How Ohio U Students Are Combating Sexual Assault on Campus

Posted on:

< < Back to

ATHENS — After a number of sexual assaults were reported in Athens and at Ohio University, some students are coming up with solutions to help solve the issue.

The Ohio University Police Department has sent four crime alert emails since the school year began in late August: three rapes and one gross sexual imposition. There have been a number of other reports to OUPD and the Athens Police Department of sexual misconduct in the time frame of less than a month.

Though many people on campus are feeling scared and helpless, some students are coming up with solutions to prevent sexual assault.

OU seniors Mary Ryznar and Erin Halpin started a group chat on the app GroupMe called Safe Walk Home in early September. Girls can message the group to check if someone else is walking home at the same time as them. Within 30 minutes of starting the GroupMe, it reached its capacity of 500 members. And when 500 more spots were added, it reached capacity again in 30 minutes.

The GroupMe, called Safe Walk Home, reached member capacity several times.

Halpin was surprised so many OU women wanted to be a part of the group message.

“We never expected it to be that big,” she said. “We thought, you know, like 100 women would be in it and now there’s 1,000. And that’s – it’s so much bigger and it’s just so nice to see women help other women.”

The chat was given another expansion and is now at almost 2,000 members. Halpin and Ryznar are exploring options for a Facebook group or an app, in hopes of reaching more people.

Ryznar’s time working as a bartender at The Overhang opened her eyes to people’s experiences. She says bartenders are often a first line of defense when it comes to preventing sexual misconduct.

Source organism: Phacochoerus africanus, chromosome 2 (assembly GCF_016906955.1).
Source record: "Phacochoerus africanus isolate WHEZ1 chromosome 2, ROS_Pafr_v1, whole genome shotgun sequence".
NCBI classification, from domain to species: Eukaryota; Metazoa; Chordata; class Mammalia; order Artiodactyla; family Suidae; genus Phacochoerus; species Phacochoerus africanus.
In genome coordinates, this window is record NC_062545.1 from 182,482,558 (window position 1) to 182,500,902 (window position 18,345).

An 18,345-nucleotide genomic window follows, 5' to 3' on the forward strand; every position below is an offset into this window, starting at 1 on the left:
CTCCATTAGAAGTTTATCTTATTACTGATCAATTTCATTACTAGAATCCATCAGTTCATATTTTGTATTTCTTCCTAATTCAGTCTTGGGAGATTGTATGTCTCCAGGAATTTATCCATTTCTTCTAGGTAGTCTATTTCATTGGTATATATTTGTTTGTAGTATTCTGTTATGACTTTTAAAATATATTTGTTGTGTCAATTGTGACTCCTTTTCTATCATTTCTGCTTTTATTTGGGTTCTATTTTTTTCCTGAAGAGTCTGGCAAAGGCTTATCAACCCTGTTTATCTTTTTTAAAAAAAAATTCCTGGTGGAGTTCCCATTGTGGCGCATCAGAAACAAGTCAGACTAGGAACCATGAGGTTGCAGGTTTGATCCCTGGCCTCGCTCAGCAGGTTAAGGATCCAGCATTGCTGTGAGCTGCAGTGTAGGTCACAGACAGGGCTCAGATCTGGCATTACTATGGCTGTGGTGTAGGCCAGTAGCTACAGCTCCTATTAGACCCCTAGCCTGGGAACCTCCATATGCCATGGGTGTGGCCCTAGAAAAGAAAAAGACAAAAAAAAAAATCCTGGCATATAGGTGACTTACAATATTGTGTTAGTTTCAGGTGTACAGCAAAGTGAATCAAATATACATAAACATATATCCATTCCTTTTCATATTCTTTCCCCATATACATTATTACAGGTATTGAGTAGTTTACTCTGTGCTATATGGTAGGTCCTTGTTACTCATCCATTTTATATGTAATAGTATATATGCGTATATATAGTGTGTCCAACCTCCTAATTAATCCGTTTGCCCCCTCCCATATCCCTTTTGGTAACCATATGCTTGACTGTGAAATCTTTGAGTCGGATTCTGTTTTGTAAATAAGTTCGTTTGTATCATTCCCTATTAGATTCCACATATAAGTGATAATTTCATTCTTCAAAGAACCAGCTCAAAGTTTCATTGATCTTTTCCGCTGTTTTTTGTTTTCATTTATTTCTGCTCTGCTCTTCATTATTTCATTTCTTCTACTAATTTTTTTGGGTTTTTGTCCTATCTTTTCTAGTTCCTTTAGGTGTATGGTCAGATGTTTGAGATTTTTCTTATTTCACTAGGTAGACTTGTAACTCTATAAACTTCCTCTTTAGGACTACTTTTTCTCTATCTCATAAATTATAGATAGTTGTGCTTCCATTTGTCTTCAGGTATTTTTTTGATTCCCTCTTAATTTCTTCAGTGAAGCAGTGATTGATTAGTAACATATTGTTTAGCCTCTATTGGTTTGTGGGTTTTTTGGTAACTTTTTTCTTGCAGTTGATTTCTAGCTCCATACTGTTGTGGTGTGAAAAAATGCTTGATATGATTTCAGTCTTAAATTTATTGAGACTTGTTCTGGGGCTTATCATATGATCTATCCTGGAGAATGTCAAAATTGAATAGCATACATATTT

“We are the ones pouring them drinks,” she said. “They’re our responsibility and we’re responsible for cutting them off if they’ve had one too many, so why not be able to step in if we can tell that someone is in danger?”

The Overhang staff went through Better Bystanders training, which is an educational program at OU aimed at decreasing sexual violence through bystander intervention.

But during a night out, bartenders aren’t the only ones people can turn to.

Mike Oettinger, also known as DJ Hex, says DJs at the bars look out for people trying to slip something into drinks and are a good resource for people who may need help.

“I’m on par with these bartenders in terms of just seeing what’s going on,” Oettinger said. “I have a different perspective on things and I really just want to do it for our community and for the people close to me that have been affected by that.”

Oettinger hopes his tweet can spread awareness and inspire action.

“A tweet’s not gonna fix anything, but it’s the actions that hopefully that tweet can – people can read and say ‘oh, I can do that too,’” he said.

Social media has been a common way for students to express their anger and frustration at the current climate. It has also been a place to voice their solutions.

Matthew Shiflet, a Lyft driver in Athens, said in a tweet he would walk passengers from the car to their door.

“Making sure people get home safely is more important to me than the extra couple bucks I could make by leaving you thirty seconds sooner,” Shiflet said. “Whether you’re on the job or not, we have to take care of each other and it’s crazy to me that this is an issue we even have to talk about,”

Though the long-term effects of these solutions is uncertain, it’s clear these students are trying to turn what some might call a helpless situation into something good.

“I want to help be a solution and to me, that’s more than a dollar, that’s more than money,” Shiflet said.